The National Association of Lighting Management Companies (NALMCO) has always had a mutually beneficial relationship with the International Electrotechnical Commission (IEC) for over 20 years. The two organizations have worked together as part of the IES Lighting Maintenance Committee, coming up with valuable guidelines that touch on lighting maintenance.
Following advancements in lighting control technology, NALMCO has launched a new certification that recognizes expertise in this sector. Previously, professionals in lighting control technology did not have certification specific to their trade, hence the Certified Lighting Controls Professional (CLCP) is a fresh break from the past. The knowledge gained from this certification equips lighting experts with the skills they require to engage with controls in various code compliant lighting projects and ongoing maintenance.
In addition to the LED revolution, networked intelligent lighting controls are the new technological revolution in the energy industry. A large number of new commercial buildings have already embraced these advancements. These networked lighting controls are paired with LED lighting to guarantee lower energy costs, flexibility and data harvesting opportunities.
Moreover, the advances in wireless communication allow for the adoption of highly sophisticated lighting control schemes in new and old buildings. As a result, the US Department of Energy projects lighting controls to contribute to 30% of energy savings by 2030.
In recognition of the importance of networked lighting controls, the Design Lights Consortium has designed a transformation program revolving around lighting control systems. This program aims to support the adoption of these systems in existing buildings.
In 2016, the DLC launched the Qualified Product List, which many organizations use to determine LED products that qualify for lighting rebate programs. Since then, the DLC has been maintaining the list, with energy efficiency companies using it to qualify various products. The ripple effect is that rebate managers are expected to include lighting control systems in their programs as a result spurring adoption of these systems.
Role of Skilled Labor in Navigating Lighting Controls
The growing demand for networked controls calls for a workforce that is capable of choosing, designing, applying and maintaining these lighting control systems. Many of the new lighting control systems are easier to commission, but remain vulnerable to installation and application errors. This could lead to dissatisfaction, with building owners or managers disabling the controls in case it doesn’t seem to work for them.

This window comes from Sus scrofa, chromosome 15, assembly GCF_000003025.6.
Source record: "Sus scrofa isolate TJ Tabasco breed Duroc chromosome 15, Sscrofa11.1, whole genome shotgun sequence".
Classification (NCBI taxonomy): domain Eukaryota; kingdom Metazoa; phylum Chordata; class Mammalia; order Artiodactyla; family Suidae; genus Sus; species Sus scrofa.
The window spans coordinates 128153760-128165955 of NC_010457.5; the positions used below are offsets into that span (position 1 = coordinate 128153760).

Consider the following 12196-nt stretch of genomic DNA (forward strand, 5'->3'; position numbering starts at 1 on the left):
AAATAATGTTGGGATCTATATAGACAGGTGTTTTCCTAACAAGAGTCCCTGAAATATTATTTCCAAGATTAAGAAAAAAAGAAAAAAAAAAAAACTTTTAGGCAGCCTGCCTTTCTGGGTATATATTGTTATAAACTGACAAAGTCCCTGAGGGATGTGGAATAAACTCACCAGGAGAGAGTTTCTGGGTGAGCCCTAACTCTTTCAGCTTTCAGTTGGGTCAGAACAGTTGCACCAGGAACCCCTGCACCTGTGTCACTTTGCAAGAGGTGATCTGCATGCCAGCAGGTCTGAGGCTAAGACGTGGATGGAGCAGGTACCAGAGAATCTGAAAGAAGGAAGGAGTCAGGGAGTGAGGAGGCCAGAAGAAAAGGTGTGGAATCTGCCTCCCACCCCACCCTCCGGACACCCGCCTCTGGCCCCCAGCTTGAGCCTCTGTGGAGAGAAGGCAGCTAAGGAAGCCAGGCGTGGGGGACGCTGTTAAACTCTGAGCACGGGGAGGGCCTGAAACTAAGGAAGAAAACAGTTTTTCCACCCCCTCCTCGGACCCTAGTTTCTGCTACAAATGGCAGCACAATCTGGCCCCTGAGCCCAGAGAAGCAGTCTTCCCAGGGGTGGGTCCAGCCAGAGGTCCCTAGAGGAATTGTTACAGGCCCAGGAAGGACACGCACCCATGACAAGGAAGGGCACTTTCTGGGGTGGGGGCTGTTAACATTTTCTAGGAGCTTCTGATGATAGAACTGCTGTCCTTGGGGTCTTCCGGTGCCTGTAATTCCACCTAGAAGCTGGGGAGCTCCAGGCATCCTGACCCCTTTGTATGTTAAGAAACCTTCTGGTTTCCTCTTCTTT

Then again, knowledgeable lighting experts must work around the clock to maintain the system and make sure it operates seamlessly and provides the much desired savings.
The following are key areas of interest:
Each individual application has its own needs and requirements. Before setting up any new technology, building owners need proper advice on selecting the right technologies for their premises.
Proper installation is crucial to prevent performance issues and ensure seamless operation. Installation errors will not only result in user dissatisfaction, but also increase the chances of facility managers disabling the systems installed in their buildings.
After installing a new lighting control system, the technicians must test the functionality of the system and ensure it complies with manufacturer instructions and the specifications of the owner.
As with any other piece of equipment, lighting control systems require regular maintenance. Testing the functionality of the system is an ongoing process that goes a long way to prevent performance issues in the long term. The owner should engage lighting professionals to perform periodic inspections and reprogram the system as required in line with any application changes.
In order to create a competent workforce, organizations such as the Northwest Energy Efficiency Alliance and the DLC have developed several training programs to certify state-licensed electricians. The California Advanced Lighting Controls Training Program (CALCTP) and the CALCTP Acceptance Testing Technician AT Certification are examples of national programs designed for lighting control systems experts.
The Lighting Controls Association also offers online courses via the Education Express program, and the completion of these five courses is compulsory for CALCTP and NALCTP certification.
For lighting control system owners, the CLCP certification offers peace of mind. In essence, it provides extra assurance that whoever the owner is doing business with is a certified professional with vast knowledge of lighting control schemes and systems.
On the other hand, the CLCP certification demonstrates to electrical industry professionals a high degree of knowledge in lighting control systems. This reduces any chance of error from consultation and installation to commissioning and maintenance.
Reference: Lighting Design + Application Magazine | Vol. 47 No. 2